It’s the first vitamin you received when you were born, and it turns out vitamin K may be a factor in healthy aging as well, helping to keep veins and arteries flexible as the body gets older.
Every baby in North America receives a vitamin K shot after entering the world to support healthy blood clotting during infancy. But the nutrient soon gets overshadowed by the more well-known vitamins like A, B, C, D and E.
Researchers called it underappreciated.
“I think very few people know very much about vitamin K and I would argue a lot of what they do know is not driven by the scientific literature, but more by organizations for profit benefiting from vitamin K supplementation,” Sarah Booth, director of the Jean Mayer U.S. Department of Agriculture Human Nutrition Research Center on Aging at Tufts University, in Boston, and leader of its vitamin K team, told TODAY.
The primary function of vitamin K is to support normal blood clotting. Another task is to make proteins for healthy bones.
It also has a role in preventing calcification — a process in which calcium that should dissolve in the blood builds up in body tissue instead, causing the tissue to harden and leading to health problems. Calcium depositing in the arteries, for example, is part of atherosclerosis. Calcification can also happen in the kidneys, lungs and brain.
The concern is that when this happens in veins and arteries, they become stiffer and blood pumps less efficiently.
But there are certain proteins that prevent calcification, and vitamin K is required for them to function, said Kyla Shea, a scientist on the vitamin K team at Tufts.
Yet it’s estimated two-thirds of men and about 40% of women over 70 don’t consume enough vitamin K — a stage in life when they may need it most, the researchers said.
Shea is the lead author of a recent study that found vitamin K may offer protective health benefits as we age.
The findings are based on data from almost 4,000 people whose vitamin K blood levels were measured and who were followed for about 13 years. The participants were 65 years old on average and more than one-third, 35%, were non-white.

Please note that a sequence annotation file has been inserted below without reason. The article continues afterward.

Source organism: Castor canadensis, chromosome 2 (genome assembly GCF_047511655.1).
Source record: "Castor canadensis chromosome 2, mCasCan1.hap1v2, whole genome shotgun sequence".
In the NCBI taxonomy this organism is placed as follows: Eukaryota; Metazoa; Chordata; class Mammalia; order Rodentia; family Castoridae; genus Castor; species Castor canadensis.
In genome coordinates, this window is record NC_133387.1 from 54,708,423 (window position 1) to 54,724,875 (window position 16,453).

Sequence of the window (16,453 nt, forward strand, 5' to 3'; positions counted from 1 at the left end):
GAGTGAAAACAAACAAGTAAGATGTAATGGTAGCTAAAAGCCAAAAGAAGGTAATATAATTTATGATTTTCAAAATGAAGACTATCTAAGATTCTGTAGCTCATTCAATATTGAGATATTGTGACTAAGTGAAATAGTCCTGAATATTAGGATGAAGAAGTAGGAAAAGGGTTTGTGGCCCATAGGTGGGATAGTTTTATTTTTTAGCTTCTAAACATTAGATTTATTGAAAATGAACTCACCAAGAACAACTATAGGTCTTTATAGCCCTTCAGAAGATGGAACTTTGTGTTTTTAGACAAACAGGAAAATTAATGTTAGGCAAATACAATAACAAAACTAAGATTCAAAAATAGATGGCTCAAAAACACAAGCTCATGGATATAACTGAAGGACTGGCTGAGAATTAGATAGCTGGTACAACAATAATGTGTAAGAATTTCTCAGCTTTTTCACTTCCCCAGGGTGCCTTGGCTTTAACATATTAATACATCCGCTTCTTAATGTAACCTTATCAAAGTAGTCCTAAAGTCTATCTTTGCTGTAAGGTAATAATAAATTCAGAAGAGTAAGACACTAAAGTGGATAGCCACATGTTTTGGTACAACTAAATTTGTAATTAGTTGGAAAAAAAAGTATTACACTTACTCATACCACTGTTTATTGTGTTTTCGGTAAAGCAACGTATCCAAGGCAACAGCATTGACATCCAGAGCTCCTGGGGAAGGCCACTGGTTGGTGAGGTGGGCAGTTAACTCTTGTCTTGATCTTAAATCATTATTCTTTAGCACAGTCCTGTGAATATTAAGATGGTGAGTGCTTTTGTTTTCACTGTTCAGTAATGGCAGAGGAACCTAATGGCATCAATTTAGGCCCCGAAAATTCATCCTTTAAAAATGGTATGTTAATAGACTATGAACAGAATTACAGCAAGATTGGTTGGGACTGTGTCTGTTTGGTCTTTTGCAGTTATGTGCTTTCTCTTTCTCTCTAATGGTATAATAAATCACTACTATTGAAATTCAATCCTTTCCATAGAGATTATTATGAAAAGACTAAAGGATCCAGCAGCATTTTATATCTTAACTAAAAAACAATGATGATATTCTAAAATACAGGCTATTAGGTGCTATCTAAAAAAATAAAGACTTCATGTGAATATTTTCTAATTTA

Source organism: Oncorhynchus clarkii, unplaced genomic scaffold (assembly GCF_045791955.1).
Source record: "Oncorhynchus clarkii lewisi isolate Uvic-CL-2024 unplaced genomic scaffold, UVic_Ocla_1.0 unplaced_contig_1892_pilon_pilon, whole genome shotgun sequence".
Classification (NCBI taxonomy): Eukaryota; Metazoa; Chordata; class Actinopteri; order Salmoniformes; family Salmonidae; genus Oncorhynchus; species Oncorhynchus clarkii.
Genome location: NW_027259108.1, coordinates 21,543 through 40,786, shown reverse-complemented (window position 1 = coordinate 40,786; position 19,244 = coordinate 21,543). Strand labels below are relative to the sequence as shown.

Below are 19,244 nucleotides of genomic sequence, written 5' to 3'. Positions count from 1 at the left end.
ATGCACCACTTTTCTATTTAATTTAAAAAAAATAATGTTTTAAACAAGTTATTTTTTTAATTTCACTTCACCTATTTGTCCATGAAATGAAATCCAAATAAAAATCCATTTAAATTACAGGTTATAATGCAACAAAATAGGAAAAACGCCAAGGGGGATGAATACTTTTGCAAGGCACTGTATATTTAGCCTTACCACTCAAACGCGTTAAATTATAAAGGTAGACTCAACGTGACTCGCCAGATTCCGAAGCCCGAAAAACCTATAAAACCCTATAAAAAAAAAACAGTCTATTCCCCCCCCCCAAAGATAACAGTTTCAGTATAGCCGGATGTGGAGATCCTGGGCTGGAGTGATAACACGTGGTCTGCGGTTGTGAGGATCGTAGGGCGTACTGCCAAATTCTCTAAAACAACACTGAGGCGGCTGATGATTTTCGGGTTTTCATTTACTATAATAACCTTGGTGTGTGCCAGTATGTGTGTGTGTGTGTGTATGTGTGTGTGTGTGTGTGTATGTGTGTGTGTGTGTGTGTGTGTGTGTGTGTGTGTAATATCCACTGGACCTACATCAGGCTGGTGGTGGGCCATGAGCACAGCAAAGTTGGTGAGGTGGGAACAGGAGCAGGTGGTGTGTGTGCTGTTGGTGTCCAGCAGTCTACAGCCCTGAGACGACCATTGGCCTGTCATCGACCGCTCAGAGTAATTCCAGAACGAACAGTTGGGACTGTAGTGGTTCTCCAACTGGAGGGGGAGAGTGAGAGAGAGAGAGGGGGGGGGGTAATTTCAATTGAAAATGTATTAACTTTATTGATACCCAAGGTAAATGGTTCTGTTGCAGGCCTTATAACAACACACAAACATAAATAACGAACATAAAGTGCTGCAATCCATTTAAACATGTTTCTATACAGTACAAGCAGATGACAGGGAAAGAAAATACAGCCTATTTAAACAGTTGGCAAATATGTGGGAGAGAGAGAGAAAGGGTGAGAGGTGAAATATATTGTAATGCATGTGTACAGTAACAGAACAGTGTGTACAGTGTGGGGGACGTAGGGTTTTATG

People with the lowest vitamin K levels had a 19% higher risk of dying prematurely from any cause compared to those who had adequate intake of the vitamin — though the study found no significant associations between vitamin K levels and heart disease.
“(Calcification) can happen in vessels throughout the body and that’s linked to arteries becoming stiffer. That seems to be the link with mortality — not necessarily a heart attack or cardiovascular disease, per se,” Shea said.
“One of the takeaways could be that older adults might want to be more cognizant of their vitamin K intake, especially since most — especially older men — don’t consume the recommended amount.”
Vitamin K levels are not measured during routine doctor visits, the experts said. There aren’t many overt symptoms of a deficiency, though easy bruising might suggest a person lacks enough of the vitamin.
How to get enough vitamin K:
There are different types of the nutrient, but most people get it from plants.
It is “very, very easy” to get adequate vitamin K by following general guidance on a healthy diet, Booth said. The government’s current dietary guidelines for Americans recommend eating 2 cups of fruit and 2.5 cups of vegetables every day.
Particularly good sources of vitamin K include green leafy vegetables such as kale, lettuce and collard greens. “We always tell people that the greener the vegetable, the more vitamin K there’s in it,” Booth noted. That also includes Brussels sprouts, cabbage, asparagus and green peas. Dark berries are another good source.
The most common sources of vitamin K in the U.S. diet are spinach, broccoli and iceberg lettuce; and fats and oils, particularly soybean and canola oil, according to the National Institutes of Health.
Vitamin K is a fat-soluble vitamin and needs a little oil or fat to be absorbed, so when people eat their salads, there should be some fat in the dressing or a bit of cheese on top, the experts advised. They didn’t advocate using a supplement.
Vitamin K and blood thinners:
Vitamin K can have a potentially dangerous interaction with blood thinners like warfarin, so people taking the medication should avoid abrupt changes to their diet, the National Institutes of Health warned. That's because a sudden fluctuation in vitamin K intake can boost or decrease the anticoagulant effect, it noted.
If you’re taking a blood thinner, talk with your health care provider before changing your diet.